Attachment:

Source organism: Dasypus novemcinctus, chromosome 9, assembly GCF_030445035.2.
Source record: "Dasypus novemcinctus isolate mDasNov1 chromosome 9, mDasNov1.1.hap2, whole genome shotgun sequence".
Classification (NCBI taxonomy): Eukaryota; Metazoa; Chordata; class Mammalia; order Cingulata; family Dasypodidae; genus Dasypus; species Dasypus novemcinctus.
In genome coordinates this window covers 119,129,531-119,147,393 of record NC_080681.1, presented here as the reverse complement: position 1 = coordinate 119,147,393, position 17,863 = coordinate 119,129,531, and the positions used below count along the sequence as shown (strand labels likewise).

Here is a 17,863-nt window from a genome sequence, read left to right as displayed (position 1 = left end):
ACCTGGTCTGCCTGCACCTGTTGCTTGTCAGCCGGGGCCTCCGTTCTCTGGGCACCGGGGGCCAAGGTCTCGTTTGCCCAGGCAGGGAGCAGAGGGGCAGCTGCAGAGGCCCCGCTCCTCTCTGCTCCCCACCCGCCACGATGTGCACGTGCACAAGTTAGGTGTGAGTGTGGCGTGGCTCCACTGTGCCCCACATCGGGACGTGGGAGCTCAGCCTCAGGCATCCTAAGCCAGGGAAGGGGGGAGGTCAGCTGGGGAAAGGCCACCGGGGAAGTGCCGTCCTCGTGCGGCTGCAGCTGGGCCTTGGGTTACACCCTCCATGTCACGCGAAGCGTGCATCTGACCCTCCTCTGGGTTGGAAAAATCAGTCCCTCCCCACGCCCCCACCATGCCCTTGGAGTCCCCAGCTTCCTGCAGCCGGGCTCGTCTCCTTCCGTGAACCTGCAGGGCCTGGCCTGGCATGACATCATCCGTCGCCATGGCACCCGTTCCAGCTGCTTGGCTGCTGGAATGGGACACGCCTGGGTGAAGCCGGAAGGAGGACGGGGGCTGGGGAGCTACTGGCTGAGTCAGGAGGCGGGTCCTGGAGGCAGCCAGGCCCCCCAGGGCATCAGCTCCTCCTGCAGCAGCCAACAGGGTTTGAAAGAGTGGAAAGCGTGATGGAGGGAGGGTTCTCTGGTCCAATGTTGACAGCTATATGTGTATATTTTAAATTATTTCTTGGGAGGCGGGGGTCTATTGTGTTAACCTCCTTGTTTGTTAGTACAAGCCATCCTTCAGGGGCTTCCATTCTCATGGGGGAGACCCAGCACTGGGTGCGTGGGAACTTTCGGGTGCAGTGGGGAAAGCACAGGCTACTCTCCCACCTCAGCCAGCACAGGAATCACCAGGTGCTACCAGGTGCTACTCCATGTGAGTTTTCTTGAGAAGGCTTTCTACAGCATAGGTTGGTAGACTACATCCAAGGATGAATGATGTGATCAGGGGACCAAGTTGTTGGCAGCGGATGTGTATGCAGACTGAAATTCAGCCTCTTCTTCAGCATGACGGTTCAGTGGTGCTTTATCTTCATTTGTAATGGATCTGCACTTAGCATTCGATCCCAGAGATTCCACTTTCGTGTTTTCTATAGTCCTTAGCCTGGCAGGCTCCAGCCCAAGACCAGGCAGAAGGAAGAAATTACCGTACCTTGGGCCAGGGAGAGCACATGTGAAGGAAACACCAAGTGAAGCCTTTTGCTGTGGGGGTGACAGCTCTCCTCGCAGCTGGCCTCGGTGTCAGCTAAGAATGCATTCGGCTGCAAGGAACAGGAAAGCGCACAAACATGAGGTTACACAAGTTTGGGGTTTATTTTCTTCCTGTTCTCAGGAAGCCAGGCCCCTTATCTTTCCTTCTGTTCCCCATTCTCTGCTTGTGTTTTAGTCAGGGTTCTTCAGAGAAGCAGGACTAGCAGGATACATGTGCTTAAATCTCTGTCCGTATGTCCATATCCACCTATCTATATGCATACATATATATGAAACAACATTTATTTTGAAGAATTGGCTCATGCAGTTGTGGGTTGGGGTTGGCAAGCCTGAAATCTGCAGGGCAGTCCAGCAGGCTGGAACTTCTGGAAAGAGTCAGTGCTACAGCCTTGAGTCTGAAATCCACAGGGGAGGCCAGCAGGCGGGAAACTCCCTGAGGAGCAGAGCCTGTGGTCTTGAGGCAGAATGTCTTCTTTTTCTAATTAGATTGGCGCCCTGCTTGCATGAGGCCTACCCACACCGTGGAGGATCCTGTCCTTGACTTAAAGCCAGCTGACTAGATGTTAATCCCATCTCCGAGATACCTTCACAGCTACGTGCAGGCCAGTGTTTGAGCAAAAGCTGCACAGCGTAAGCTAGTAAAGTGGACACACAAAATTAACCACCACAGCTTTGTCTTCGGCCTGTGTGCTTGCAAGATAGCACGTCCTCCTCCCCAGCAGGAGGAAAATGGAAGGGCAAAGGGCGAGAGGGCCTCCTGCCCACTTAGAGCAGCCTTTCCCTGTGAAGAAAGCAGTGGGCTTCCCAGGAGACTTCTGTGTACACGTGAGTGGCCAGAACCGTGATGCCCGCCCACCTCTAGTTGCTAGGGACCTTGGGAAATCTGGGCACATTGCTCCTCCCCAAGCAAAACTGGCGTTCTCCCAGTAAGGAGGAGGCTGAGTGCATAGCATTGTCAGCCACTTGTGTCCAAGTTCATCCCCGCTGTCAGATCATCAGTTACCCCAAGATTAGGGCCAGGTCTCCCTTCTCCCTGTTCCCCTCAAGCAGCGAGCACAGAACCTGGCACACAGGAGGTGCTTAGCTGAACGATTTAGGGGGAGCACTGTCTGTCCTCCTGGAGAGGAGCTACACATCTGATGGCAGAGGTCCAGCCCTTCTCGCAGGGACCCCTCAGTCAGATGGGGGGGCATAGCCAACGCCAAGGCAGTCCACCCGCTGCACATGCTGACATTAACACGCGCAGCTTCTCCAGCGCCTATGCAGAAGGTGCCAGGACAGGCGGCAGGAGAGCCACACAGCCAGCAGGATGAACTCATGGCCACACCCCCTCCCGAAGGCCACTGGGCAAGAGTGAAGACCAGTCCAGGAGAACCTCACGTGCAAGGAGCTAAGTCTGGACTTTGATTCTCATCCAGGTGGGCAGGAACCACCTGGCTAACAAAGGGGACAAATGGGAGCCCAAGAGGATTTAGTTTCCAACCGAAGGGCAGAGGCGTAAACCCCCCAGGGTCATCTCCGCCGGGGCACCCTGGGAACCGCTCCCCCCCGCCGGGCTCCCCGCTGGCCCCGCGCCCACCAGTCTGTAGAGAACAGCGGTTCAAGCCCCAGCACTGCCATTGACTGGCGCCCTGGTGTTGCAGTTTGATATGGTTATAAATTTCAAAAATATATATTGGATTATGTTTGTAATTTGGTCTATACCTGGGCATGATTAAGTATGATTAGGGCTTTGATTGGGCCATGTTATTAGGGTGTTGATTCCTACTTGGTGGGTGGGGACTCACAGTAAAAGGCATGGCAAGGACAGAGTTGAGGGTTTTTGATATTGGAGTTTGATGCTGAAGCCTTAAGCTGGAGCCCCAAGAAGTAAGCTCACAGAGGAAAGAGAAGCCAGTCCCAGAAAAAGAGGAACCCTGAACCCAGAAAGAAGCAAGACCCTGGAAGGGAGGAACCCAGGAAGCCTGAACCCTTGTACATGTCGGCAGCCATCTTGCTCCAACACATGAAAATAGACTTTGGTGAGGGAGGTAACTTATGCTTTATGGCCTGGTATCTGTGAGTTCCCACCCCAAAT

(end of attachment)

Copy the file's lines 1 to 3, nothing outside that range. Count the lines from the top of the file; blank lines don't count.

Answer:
Source organism: Dasypus novemcinctus, chromosome 9, assembly GCF_030445035.2.
Source record: "Dasypus novemcinctus isolate mDasNov1 chromosome 9, mDasNov1.1.hap2, whole genome shotgun sequence".
Classification (NCBI taxonomy): Eukaryota; Metazoa; Chordata; class Mammalia; order Cingulata; family Dasypodidae; genus Dasypus; species Dasypus novemcinctus.